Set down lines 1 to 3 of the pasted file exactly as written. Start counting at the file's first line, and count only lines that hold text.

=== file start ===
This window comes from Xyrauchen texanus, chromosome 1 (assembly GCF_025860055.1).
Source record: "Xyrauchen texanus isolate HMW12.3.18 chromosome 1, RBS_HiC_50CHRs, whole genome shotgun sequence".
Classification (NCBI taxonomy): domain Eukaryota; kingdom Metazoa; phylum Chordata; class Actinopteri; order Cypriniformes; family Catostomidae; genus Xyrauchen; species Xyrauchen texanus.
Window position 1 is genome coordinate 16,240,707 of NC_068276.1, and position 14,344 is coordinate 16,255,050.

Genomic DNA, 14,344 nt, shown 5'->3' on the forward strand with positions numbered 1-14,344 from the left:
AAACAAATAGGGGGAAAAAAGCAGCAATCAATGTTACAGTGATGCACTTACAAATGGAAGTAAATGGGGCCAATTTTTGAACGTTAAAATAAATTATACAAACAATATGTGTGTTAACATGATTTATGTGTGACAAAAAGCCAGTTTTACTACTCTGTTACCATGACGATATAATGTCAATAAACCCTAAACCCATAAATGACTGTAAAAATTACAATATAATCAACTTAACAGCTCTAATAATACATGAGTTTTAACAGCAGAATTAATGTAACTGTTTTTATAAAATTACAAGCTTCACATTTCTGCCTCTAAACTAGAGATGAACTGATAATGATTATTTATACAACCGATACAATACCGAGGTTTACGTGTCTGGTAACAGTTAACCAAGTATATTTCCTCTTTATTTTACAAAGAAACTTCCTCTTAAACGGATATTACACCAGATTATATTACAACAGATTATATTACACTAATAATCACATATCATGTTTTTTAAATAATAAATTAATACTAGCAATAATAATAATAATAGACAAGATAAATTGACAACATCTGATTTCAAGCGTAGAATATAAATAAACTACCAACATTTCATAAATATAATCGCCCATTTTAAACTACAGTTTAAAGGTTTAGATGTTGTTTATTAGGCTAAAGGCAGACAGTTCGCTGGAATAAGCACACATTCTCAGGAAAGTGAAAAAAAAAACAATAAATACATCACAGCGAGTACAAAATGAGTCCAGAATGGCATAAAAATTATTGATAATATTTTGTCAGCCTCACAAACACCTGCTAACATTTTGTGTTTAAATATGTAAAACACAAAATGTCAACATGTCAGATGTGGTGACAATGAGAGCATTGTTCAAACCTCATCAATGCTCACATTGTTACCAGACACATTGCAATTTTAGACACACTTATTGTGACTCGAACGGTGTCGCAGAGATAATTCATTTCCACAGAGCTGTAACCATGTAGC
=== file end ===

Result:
This window comes from Xyrauchen texanus, chromosome 1 (assembly GCF_025860055.1).
Source record: "Xyrauchen texanus isolate HMW12.3.18 chromosome 1, RBS_HiC_50CHRs, whole genome shotgun sequence".
Classification (NCBI taxonomy): domain Eukaryota; kingdom Metazoa; phylum Chordata; class Actinopteri; order Cypriniformes; family Catostomidae; genus Xyrauchen; species Xyrauchen texanus.